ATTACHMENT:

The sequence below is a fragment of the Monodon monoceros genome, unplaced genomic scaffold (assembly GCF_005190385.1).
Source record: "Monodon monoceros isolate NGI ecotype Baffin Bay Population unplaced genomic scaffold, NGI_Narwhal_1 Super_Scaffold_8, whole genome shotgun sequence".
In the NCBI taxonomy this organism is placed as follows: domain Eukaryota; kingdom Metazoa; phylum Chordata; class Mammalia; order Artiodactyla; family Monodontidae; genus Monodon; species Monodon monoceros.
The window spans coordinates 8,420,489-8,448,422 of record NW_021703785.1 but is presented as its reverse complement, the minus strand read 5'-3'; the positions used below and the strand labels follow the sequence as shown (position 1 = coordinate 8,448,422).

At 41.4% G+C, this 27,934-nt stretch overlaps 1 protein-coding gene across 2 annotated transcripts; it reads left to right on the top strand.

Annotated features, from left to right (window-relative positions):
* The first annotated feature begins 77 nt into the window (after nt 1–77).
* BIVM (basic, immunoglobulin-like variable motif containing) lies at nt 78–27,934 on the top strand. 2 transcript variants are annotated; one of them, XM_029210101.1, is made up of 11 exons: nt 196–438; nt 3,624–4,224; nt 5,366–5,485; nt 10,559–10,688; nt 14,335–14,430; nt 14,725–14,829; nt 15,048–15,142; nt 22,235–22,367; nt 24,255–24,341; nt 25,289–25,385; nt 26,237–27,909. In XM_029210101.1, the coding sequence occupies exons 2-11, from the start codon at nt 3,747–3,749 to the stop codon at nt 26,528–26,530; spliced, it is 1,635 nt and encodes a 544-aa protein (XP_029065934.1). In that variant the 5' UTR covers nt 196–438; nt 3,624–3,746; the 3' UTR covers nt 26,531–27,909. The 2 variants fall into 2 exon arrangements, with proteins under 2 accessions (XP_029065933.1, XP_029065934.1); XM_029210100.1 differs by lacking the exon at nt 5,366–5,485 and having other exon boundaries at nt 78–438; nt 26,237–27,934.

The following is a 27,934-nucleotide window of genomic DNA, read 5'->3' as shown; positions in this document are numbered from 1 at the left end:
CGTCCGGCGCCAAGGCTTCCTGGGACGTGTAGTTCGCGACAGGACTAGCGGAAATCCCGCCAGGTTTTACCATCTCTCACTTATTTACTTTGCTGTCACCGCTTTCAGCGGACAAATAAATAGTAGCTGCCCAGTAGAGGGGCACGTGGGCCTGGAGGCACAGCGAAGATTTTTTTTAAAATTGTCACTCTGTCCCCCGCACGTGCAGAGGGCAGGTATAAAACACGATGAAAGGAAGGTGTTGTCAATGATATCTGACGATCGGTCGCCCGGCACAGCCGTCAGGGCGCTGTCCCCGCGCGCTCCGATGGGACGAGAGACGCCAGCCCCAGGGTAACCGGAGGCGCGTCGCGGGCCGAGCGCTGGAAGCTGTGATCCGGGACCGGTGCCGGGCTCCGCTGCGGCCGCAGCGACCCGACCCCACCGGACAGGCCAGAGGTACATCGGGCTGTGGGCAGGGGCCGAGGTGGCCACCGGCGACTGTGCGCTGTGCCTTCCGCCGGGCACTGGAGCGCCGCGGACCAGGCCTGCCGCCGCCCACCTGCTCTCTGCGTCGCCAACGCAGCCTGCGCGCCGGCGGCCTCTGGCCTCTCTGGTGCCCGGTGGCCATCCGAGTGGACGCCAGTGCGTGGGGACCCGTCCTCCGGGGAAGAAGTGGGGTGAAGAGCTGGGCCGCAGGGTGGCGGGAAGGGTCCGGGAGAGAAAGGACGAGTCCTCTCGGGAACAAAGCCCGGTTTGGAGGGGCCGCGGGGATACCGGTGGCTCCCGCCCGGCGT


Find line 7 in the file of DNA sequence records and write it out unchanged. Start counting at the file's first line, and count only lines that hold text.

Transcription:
* The first annotated feature begins 77 nt into the window (after nt 1–77).